However, the negative publicity may already be reflected in Home Depot's shares, which fell 1.35%, to $34.30, on Aug. 21. The stock "is pricing in more bad news than good news," says Merrill Lynch analyst Danielle Fox in an Aug. 15 report, citing a price-to-earnings (p-e) ratio of 11. Fox has a buy rating on both Home Depot and Lowe's. (Merrill Lynch has an investment banking relationship with the two companies and makes a market in their securities.)
Lowe's latest dip, too, may represent a buying opportunity, analysts say (see BusinessWeek, 7/3/06, "Lowe's Is Not Riding High"). In an Aug. 21 report, Fox says Lowe's p-e of 13.3 times her forward earnings estimate is the stock's lowest multiple since 1991. Shares fell 3.96%, to $28.35, at the close of trading on Aug. 21.
That's not to say that the North Carolina chain's stock has been stagnant. Since scraping a 52-week low in mid-July, Lowe's shares had been on the rise going into the second-quarter earnings report. From July 14 to Aug. 18, shares of the company climbed 7.8%, adjusting for dividends and splits, compared to a 2% increase for Home Depot.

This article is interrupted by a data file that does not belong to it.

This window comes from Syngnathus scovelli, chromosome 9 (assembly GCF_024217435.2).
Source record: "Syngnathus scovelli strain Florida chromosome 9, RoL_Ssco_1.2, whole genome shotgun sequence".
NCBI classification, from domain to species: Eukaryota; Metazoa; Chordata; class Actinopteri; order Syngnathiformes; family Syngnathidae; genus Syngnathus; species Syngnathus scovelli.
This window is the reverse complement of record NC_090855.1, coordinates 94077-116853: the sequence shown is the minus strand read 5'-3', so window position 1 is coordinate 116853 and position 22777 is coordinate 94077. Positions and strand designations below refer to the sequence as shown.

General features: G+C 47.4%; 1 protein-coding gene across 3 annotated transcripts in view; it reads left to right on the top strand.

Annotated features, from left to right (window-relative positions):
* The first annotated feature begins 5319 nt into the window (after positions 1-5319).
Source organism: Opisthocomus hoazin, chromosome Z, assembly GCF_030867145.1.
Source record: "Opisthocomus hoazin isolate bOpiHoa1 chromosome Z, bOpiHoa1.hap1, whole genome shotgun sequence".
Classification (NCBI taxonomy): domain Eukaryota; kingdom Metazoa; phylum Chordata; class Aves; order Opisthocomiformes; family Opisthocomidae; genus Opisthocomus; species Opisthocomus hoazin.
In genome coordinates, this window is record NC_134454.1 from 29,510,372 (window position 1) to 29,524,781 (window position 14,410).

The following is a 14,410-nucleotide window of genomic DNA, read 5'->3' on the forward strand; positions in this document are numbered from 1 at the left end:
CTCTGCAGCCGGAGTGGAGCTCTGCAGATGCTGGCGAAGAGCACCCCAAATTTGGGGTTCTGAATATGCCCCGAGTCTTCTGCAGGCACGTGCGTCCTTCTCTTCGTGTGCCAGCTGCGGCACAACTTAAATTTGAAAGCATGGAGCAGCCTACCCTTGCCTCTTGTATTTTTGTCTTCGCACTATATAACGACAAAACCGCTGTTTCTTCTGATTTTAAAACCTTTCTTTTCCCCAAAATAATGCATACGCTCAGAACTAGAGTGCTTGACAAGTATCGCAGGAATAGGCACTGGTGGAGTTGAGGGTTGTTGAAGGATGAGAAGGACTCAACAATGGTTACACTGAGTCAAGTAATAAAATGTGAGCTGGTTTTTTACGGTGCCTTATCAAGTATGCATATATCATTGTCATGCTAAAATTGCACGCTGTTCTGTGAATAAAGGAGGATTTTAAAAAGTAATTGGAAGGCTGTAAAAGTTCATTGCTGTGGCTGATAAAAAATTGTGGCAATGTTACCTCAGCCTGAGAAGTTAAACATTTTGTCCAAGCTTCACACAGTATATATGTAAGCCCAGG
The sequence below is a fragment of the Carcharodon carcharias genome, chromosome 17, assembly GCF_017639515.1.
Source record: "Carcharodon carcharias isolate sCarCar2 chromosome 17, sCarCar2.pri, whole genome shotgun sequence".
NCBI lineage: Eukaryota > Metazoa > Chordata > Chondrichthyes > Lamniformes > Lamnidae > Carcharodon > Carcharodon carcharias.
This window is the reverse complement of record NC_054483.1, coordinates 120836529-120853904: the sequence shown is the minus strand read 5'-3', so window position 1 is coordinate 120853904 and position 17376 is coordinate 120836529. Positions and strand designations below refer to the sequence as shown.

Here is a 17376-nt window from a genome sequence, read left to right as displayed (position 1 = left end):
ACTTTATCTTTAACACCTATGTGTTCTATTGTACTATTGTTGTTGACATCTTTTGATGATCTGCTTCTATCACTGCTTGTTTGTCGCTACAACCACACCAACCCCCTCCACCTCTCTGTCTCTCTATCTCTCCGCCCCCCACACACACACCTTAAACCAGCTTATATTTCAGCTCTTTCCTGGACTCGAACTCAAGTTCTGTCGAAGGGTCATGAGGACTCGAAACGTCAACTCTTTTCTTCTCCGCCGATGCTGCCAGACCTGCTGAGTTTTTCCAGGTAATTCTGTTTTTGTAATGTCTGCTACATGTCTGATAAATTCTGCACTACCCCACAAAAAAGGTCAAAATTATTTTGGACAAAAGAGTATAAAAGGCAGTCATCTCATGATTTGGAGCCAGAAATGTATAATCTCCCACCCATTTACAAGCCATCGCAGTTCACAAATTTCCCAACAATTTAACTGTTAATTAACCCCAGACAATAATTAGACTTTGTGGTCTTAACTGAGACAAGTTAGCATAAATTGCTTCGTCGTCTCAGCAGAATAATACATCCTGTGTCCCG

LONG-TERM OUTLOOK. On the big box front, Lowe's stores may be positioned to continue grabbing market share away from Home Depot, says Michael Tesler, president of RetailConcepts.com, a retail consulting firm based in Norwell, Mass. "Lowe's has more positive momentum right now," Tesler explains. Moreover, women typically find the chain to be more comfortable than Home Depot, he adds.
Despite short-term challenges, some analysts see both home-improvement chains building up gains in the long run. "They will have very good growth prospects as they continue to open new stores and take market share," says Morningstar stock analyst Anthony Chukumba. "We think for the most part they both have great store models and great management teams."
The economic environment may leave the fix-it chains hoping for some quick repairs. While both Home Depot and Lowe's both have plenty of tools at their disposal, Big Orange's recent efforts to extend its reach beyond the weekend handyman may give it a better chance of staying warm while the housing market cools.